By Gail Lee Martin
Flying with the Photo Reconnaissance Squadrons during World War II, Ralph Martin, a farm kid from Greenwood County, Kansas felt like he was mapping the whole world. Leaving the farm and home in 1941, Ralph went to Wichita to work at Boeing to do his part to help win the war. But after working in a sheet metal department for a little over a year, he decided he would rather fly the planes than cut sheet metal to make them. Even though he had advanced to crew chief in charge of a 16-woman workforce.
In October of 1942, this Kansas Jayhawker went to Fort Riley and enlisted in the Army Air Corps. During the flight training that followed Ralph saw a great deal of his own country. Ralph’s hometown weekly newspaper, The Madison News, literally became a bulletin board of information on the men and women in the services for their country, from the northern half of Greenwood County.
The newspaper published the change of address, as the trainees were sent from one area to another. This kept letters flowing from the close-knit farming community and helped improve the morale of the homesick farm kids. The newspaper bulletins made it possible to keep in touch with other friends and classmates in service and scattered all over the world. The paper printed those names registering for the draft, new inductees, those that were killed or missing in action and even complete letters from the service men and women were printed.
Ralph started his basic training January 29, 1943, in Jefferson Barracks, Jefferson, Missouri. There he discovered life in the service was not as he had envisioned when he decided to learn to fly. Ralph related, “Missouri’s winter weather that year was COLD and I had to live in a coal-heated tent with eight other fellows for the next three months. It was a good thing I grew up in a big family. January and February were so cold the water in the bucket would freeze overnight. When standing guard duty we were issued ‘broom handles’ instead of guns. I don’t think we shot a single suspicious person.” Ralph can laugh about it now but it wasn’t laughable 60 years ago.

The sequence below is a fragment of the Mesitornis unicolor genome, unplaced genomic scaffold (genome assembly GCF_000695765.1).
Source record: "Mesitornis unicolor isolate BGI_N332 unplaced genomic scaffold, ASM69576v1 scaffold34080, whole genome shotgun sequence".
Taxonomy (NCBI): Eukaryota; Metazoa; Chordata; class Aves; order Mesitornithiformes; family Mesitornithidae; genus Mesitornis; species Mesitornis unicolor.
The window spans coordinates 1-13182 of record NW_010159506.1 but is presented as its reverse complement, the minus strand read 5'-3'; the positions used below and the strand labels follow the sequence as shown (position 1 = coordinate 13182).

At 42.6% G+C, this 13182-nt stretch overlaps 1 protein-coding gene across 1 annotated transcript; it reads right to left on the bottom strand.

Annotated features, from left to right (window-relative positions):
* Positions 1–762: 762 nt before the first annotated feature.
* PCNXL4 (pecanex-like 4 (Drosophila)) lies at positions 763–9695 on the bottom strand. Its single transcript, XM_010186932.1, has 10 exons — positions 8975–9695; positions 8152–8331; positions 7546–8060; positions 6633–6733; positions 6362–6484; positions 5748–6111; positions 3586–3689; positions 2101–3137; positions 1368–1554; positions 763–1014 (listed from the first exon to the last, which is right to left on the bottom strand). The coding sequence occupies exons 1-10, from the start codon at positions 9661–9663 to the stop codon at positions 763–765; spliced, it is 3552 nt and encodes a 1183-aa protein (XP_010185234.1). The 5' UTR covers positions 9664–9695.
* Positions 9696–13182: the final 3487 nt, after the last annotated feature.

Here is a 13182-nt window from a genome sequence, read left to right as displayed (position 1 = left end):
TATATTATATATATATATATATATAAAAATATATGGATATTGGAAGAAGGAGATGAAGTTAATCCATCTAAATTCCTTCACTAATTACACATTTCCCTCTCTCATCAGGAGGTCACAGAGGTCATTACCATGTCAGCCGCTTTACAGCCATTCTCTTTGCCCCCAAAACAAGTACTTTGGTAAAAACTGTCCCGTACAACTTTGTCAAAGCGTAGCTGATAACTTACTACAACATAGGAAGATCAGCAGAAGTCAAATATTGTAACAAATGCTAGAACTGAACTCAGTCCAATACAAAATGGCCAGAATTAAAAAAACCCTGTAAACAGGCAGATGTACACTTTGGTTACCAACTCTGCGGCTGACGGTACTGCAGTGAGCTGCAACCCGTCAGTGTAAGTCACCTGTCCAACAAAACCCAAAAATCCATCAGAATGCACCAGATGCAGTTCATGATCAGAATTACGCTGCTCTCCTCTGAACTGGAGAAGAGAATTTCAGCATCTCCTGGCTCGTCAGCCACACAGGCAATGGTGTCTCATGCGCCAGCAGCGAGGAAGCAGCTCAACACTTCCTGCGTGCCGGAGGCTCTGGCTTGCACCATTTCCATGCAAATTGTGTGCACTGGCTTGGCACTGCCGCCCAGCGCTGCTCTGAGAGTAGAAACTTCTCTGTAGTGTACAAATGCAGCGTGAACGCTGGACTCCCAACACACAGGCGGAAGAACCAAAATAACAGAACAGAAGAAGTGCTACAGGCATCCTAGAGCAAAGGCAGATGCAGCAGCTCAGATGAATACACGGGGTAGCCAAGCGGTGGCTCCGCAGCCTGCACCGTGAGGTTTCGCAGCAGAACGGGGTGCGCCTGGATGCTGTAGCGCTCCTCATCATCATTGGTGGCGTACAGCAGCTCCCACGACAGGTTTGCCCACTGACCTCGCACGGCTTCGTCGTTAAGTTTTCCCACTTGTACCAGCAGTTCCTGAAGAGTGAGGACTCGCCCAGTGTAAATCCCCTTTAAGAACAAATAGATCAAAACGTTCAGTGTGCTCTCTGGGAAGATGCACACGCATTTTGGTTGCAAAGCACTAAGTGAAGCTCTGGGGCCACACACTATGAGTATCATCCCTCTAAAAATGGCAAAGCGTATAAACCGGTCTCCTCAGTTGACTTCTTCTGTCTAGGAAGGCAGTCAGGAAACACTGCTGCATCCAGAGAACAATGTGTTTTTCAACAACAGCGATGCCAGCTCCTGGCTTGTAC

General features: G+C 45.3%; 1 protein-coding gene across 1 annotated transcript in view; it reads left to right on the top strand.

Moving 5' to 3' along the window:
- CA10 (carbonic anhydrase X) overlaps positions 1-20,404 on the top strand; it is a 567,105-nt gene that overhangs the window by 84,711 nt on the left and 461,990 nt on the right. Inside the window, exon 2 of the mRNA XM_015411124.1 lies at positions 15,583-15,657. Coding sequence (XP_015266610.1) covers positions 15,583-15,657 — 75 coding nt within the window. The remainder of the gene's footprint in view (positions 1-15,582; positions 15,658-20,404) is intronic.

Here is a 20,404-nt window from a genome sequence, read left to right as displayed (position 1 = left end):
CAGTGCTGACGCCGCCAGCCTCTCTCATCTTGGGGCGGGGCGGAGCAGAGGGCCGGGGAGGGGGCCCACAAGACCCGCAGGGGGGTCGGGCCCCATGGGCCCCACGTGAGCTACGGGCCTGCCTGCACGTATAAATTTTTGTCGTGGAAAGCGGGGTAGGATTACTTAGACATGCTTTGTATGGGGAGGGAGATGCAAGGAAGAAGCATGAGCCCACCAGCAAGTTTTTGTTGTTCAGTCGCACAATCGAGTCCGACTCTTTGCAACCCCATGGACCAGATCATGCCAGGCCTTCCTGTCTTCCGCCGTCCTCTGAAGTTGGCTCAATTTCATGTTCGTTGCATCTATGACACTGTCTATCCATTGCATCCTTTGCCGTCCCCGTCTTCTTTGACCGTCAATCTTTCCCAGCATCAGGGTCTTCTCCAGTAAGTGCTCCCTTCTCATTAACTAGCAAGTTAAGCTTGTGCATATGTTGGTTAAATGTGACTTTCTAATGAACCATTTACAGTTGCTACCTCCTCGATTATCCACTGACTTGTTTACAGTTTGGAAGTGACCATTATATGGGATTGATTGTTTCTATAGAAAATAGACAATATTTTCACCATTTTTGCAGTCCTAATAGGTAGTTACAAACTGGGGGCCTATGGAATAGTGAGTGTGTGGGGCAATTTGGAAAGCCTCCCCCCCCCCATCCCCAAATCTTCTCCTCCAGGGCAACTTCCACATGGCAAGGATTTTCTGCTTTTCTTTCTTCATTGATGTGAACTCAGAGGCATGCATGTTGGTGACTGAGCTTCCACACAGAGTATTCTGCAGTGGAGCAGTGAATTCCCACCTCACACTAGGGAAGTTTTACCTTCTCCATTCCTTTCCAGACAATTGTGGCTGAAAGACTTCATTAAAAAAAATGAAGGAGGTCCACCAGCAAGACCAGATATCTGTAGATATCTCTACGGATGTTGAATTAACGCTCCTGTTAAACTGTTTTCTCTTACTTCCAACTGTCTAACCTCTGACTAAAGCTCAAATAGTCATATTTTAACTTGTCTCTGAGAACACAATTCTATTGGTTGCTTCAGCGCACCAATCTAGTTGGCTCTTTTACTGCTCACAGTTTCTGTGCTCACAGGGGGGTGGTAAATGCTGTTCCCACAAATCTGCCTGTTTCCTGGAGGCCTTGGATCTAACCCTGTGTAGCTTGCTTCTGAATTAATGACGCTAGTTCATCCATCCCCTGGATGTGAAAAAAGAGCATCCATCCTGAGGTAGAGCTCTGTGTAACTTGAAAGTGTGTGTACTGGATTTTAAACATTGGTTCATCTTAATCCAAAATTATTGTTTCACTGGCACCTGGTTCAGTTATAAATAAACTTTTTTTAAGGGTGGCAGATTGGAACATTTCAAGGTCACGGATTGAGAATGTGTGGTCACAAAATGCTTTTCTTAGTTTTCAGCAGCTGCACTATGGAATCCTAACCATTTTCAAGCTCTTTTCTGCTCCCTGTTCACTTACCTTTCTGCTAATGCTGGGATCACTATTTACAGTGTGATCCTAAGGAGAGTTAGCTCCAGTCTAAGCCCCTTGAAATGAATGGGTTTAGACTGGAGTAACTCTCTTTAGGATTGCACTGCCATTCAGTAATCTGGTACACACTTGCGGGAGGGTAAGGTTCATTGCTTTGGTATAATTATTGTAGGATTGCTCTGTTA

This experience was followed by a couple of months back-to-school with study in the classroom and flight instruction in a piper cub airplane at the Hershey Barracks at the Iowa Wesleyan College in Mt. Pleasant, Iowa.
In July of 1943, he was dispatched to Santa Anna, California for a little more advanced training. In August he was sent to the Mira Loma flight academy in Oxnard, California for primary flight training in a Boeing Stearman bi-wing trainer.
The next three month, including Christmas, was spent in Tucson, Arizona at the Marana Air Force Base, learning advanced flying on a T-6 Texas trainer. Early in 1944, the want-to-be pilot was sent to Williams Field in Chandler, Arizona, which had an enormous year-round swimming pool that made up a little for having to spend his first Christmas away from home. It was certainly different from the snowy Christmas that Ralph was used to back home. Here Ralph’s training included eight hours of flying the AT-9s and ten hours flying the ‘bullet fast’ P-38s. Finally, he was flying the planes of his dreams.
On the ground, Ralph mastered the Commando Training course with the slogans “ Toughening Up Over There” and “Rough’Em Up Over There” giving him the determination to follow through. At the end of his training March 12, 1944, he graduated with the Silver Wings of a 2nd Lieutenant. After completion of that phase of training, Lt. Martin volunteered for Photo Reconnaissance duty, to be sure of flying his treasured P-38s. This even stationed him closer to home at Will Rogers’ Field near Oklahoma City allowing him to at least fly over the old home place in Kansas.